FCC

Also known as: fluid catalytic cracker, cat cracker, cat unit, FCCU, CCU, Houdry

In refining, the FCC is the most common unit used to upgrade heavier distillation cuts to light products. The FCC takes VGO and similar intermediate streams and cracks them using heat in the presence of a catalyst. The primary product is FCC gasoline, which is used in gasoline product blending. However, the FCC also produces lighter products that feed the alkylation unit and heavier products that can be blended into diesel and residual fuel oil.

The FCC is particularly valuable in a refinery that is trying to maximize gasoline production over residual fuel oil. The FCC yields a high volume of gasoline of pretty good quality (high octane and low vapor pressure). However, its volume yield of diesel is low and of low quality (low cetane), since it is made up of cracked material which tends to have low cetane. In a market where diesel is preferred over gasoline, an FCC is generally less valuable than a hydrocracker.

Often, to achieve a high yield of light products with a balance between gasoline and diesel, a refinery will have both an FCC and a hydrocracker.  In this case, the two units can be highly complementary, with the FCC taking the unconverted feed from the hydrocracker and the hydrocracker taking the heavier cracked products (LCO or HCO) from the FCC.

The RCC (resid catalytic cracker) is a variant on the FCC. It is a similar unit yielding a similar range and quality of products, but it is designed to handle heavier atmospheric resid as a feed.

How it works

Heated feed is mixed with a heated catalyst and injected into a reactor, where the catalyst freely mixes with the feed as a fluid. As the feed is cracked, coke deposits on the catalyst, causing it to gradually deactivate. Cracked product is drawn off at the top of the reactor and is sent to a fractionator. Deactivated catalyst is drawn off the bottom of the reactor and is sent to a regenerator, where the coke is burned off by injecting heat and air. The cleaned (regenerated) catalyst is then sent back to the reactor, and the cycle repeats.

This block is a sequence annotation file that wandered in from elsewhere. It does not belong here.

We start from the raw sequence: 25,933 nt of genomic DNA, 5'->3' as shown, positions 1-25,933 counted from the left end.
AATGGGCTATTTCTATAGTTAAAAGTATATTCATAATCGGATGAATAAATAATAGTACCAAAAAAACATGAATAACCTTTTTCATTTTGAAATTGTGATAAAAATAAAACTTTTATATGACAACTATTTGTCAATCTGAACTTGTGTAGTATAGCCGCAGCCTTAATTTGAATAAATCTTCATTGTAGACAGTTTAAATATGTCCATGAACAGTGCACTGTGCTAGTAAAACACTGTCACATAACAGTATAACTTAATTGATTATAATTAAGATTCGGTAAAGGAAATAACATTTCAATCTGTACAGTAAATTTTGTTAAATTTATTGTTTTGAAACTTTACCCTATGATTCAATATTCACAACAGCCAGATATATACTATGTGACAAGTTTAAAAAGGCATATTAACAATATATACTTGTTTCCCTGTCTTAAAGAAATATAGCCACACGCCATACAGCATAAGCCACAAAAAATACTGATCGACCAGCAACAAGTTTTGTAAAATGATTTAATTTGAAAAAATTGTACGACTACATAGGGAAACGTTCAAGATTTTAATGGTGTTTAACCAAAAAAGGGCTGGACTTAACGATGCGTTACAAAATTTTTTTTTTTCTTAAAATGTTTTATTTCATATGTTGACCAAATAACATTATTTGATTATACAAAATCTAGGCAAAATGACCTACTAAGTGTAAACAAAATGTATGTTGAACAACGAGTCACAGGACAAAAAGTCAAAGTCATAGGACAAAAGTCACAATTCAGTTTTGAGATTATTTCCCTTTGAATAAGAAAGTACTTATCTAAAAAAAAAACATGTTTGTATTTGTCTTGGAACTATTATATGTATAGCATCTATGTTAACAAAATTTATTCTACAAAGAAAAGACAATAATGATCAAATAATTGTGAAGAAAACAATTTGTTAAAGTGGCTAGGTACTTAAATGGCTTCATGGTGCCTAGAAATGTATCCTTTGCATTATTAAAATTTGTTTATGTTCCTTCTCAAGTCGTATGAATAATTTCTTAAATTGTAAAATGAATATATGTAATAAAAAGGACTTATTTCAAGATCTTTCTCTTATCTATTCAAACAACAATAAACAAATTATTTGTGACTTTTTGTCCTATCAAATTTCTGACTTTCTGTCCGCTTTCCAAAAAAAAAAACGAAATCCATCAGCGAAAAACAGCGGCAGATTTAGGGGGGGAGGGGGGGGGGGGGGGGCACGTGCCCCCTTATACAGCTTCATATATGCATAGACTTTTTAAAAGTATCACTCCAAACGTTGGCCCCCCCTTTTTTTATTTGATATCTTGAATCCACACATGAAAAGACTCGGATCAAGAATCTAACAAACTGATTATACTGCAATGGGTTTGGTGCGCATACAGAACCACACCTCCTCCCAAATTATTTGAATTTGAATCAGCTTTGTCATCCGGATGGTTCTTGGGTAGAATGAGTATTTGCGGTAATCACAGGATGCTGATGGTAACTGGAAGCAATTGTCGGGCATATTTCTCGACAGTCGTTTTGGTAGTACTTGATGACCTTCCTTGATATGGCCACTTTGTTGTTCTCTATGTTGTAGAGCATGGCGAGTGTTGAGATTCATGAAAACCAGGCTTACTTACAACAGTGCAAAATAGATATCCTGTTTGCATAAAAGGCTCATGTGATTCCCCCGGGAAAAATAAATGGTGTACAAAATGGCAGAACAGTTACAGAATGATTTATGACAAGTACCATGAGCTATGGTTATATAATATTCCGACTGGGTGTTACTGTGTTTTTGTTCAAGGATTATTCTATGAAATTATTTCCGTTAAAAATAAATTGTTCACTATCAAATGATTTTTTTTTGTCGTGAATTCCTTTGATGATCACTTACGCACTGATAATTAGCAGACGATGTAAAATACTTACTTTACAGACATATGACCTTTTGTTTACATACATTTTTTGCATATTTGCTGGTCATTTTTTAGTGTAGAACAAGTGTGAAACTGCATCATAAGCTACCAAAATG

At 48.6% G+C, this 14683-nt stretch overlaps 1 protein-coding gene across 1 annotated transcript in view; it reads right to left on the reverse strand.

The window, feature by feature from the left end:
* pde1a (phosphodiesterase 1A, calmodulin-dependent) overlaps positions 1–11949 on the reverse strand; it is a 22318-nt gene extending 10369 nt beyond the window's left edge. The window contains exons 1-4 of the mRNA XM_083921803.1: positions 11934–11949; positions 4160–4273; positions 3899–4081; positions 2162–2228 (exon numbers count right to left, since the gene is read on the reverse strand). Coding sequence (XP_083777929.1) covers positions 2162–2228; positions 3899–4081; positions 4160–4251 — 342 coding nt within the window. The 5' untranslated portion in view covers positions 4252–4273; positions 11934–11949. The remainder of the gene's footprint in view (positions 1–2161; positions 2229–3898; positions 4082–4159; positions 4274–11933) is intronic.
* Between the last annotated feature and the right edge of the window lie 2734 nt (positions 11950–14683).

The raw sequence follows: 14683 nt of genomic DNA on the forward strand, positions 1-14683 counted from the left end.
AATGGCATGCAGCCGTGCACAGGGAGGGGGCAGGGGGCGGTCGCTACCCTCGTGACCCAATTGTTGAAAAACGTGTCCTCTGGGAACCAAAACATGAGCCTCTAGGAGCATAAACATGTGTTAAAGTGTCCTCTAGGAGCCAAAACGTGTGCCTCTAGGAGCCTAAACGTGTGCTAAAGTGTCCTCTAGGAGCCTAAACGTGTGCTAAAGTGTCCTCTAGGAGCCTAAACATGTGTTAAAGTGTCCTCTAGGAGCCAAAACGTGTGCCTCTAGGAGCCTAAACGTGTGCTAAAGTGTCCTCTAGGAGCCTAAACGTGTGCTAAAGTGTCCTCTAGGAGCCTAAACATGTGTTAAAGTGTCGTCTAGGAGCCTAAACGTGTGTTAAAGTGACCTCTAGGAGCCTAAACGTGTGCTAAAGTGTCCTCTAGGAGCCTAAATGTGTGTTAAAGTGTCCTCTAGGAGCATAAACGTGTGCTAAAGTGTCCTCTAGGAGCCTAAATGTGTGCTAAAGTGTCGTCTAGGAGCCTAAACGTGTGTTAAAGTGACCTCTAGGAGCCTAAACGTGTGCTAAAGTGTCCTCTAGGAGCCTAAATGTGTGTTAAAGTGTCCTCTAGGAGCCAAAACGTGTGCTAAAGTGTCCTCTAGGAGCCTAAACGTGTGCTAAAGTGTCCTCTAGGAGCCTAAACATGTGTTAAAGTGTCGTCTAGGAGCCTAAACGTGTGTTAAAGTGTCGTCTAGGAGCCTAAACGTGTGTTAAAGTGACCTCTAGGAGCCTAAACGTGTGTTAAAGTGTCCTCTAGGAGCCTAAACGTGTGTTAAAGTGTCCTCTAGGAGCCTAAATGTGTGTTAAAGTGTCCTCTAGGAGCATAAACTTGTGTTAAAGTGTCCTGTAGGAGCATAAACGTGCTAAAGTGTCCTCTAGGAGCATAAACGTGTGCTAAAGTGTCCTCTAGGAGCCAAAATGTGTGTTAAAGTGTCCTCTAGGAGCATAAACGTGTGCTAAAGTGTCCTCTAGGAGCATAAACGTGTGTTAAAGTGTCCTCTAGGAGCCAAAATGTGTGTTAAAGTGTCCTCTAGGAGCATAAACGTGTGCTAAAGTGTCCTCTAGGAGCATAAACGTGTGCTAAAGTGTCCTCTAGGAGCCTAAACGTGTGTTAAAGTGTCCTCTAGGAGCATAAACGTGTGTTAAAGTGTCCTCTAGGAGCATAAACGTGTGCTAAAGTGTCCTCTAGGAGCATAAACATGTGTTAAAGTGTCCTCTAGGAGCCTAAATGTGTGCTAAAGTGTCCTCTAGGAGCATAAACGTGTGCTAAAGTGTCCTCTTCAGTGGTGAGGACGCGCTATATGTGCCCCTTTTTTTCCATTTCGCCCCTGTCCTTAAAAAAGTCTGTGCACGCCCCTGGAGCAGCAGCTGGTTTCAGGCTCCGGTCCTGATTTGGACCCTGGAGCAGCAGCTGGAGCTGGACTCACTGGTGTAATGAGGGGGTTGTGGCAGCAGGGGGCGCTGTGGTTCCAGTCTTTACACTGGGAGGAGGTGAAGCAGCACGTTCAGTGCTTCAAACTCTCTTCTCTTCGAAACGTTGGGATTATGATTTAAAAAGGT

The catalyst moves around the reactor and regenerator circuits in seconds at very high velocities, so many internal surfaces on the catalyst circuit have to be protected against erosion by having ceramic coatings. The heat generated in the regenerator from burning the coke off the catalyst provides the majority of the heat required for the separation reactions taking place in the reactor, and the unit has to be heat-balanced between the reactor and regenerator. Coke burned off the catalyst in the regenerator creates a mix of carbon monoxide and carbon dioxide plus some SOx. This gas stream is passed through a CO boiler and recovery gas compressor to recover some energy, then cleaned of catalyst fines and evacuated to the atmosphere, so the FCC is a major emitter of CO2 from refineries.

Inputs

The feed to the FCC is a variety of heavy gasoils that would otherwise be blended into residual fuel oil. Typical feeds include:

  • VGO - This heavy cut from the vacuum distillation unit is the major feed to the FCC. Often it will be processed through a gasoil hydrotreater to reduce its sulfur content before being fed to the FCC
  • Coker gasoil - For refineries with a coker, this VGO range material from that unit is also a major feedstock for the FCC

Products

The FCC produces a range of mostly lighter products, with the most significant being FCC gasoline. Typical products are:

Technology licensors include:

  • KBR (Kellogg) - Orthoflow FCC technology
  • UOP - FCC and RFCC technologies
  • Axens/IFP - R2R RFCC technology
  • Shell Global Solutions - FCC technology
  • Foster Wheeler - FCC technology

The Refinery Reference Desk includes content derived from our industry experts as well as from public data sources such as company websites. Nothing herein is intended to serve as investment advice. This material is based on information that we believe to be reliable and adequately comprehensive, but we do not represent that such information is in all respects accurate or complete. McKinsey Energy Insights does not accept any liability for any losses resulting from use of the content.



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